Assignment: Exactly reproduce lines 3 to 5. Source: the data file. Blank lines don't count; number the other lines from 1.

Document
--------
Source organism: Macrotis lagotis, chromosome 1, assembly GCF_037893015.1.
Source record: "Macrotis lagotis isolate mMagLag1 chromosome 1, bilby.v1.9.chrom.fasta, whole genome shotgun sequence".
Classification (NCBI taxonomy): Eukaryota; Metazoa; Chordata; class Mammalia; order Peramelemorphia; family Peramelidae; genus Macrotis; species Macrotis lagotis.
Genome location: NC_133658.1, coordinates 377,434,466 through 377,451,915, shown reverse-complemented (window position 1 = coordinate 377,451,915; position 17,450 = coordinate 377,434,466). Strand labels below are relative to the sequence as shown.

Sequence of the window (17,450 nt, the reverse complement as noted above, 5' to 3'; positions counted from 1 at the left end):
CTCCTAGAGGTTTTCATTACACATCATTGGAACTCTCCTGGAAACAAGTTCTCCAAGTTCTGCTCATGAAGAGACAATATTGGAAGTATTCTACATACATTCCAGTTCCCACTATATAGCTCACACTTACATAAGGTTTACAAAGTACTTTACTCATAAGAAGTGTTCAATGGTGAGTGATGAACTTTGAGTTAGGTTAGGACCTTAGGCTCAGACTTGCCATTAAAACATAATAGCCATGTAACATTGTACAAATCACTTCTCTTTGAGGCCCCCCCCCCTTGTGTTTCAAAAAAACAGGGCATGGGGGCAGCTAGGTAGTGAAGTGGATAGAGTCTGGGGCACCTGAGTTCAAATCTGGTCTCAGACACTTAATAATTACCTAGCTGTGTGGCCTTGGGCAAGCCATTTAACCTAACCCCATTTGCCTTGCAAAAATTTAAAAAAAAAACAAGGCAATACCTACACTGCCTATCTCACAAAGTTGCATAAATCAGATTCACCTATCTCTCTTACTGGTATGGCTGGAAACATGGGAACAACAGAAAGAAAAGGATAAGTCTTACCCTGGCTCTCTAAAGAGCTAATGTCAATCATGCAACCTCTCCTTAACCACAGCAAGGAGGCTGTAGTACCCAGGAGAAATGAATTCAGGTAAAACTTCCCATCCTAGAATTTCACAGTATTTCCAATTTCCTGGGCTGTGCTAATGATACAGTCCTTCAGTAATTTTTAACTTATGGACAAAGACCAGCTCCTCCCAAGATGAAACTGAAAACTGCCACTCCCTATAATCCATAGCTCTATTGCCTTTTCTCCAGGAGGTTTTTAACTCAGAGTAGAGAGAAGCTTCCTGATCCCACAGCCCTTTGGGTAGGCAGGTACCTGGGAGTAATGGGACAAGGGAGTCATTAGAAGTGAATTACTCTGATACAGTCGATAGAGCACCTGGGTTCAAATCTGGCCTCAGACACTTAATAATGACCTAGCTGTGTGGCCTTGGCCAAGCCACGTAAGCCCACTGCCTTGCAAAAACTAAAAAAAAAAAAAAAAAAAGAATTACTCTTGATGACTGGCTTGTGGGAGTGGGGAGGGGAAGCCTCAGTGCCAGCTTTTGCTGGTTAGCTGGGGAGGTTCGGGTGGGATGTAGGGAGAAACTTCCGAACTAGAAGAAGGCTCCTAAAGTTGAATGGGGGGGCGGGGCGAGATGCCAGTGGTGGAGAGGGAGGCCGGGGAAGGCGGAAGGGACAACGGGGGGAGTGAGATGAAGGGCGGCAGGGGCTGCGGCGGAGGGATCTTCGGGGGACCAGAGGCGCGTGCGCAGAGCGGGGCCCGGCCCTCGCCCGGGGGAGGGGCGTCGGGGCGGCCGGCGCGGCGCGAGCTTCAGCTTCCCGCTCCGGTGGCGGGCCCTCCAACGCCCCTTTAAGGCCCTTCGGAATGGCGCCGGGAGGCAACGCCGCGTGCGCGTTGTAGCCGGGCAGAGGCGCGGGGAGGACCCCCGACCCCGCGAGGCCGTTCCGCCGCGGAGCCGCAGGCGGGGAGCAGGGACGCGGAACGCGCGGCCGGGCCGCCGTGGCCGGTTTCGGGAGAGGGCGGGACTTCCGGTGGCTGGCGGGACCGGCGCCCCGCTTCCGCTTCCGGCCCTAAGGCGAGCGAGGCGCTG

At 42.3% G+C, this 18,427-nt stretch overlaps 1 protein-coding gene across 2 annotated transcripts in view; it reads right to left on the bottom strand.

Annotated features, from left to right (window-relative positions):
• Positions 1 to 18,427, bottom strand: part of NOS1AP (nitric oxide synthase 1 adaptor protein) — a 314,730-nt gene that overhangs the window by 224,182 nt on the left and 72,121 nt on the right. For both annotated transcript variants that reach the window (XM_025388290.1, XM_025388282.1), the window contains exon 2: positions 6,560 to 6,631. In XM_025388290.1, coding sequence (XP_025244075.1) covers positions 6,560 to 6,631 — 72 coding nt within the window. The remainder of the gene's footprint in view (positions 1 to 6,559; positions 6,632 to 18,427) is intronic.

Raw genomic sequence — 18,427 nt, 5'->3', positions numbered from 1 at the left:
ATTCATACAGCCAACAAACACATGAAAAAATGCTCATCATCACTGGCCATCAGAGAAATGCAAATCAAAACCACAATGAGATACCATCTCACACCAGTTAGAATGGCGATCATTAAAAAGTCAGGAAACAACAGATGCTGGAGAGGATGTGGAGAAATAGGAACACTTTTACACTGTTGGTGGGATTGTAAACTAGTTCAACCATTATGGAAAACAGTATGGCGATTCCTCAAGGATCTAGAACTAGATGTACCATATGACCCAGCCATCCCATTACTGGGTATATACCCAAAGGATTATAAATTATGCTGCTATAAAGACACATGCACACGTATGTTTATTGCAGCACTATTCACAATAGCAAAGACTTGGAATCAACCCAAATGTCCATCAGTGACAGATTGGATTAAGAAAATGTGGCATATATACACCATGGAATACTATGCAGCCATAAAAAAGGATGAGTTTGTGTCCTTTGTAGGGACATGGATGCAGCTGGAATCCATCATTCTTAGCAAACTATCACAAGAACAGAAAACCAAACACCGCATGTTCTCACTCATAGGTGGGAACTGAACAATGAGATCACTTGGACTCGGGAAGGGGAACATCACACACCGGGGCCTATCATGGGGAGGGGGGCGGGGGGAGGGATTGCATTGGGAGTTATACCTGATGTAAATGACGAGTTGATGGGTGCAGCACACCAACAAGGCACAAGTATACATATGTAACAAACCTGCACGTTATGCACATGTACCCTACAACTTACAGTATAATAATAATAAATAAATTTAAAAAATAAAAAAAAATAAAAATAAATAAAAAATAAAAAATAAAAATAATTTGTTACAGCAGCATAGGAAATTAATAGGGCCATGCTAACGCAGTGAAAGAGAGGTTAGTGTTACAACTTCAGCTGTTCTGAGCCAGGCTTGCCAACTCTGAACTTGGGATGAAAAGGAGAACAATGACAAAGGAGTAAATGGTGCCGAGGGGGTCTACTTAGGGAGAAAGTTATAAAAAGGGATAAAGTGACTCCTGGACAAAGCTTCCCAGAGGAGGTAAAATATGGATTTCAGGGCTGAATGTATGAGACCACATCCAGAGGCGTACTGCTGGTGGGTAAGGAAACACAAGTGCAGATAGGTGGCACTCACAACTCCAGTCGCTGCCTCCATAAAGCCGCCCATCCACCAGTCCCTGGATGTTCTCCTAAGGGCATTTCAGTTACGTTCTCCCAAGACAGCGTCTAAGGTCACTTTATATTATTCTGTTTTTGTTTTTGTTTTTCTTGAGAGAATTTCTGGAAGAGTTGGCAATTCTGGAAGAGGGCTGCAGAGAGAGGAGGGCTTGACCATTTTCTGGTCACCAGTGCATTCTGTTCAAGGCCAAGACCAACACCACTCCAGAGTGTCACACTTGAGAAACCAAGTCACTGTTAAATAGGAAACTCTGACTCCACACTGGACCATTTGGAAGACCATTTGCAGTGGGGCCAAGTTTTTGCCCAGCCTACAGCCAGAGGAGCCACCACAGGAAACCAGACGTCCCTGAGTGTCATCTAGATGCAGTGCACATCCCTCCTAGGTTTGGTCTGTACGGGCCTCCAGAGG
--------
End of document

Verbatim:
Classification (NCBI taxonomy): Eukaryota; Metazoa; Chordata; class Mammalia; order Peramelemorphia; family Peramelidae; genus Macrotis; species Macrotis lagotis.
Genome location: NC_133658.1, coordinates 377,434,466 through 377,451,915, shown reverse-complemented (window position 1 = coordinate 377,451,915; position 17,450 = coordinate 377,434,466). Strand labels below are relative to the sequence as shown.

Sequence of the window (17,450 nt, the reverse complement as noted above, 5' to 3'; positions counted from 1 at the left end):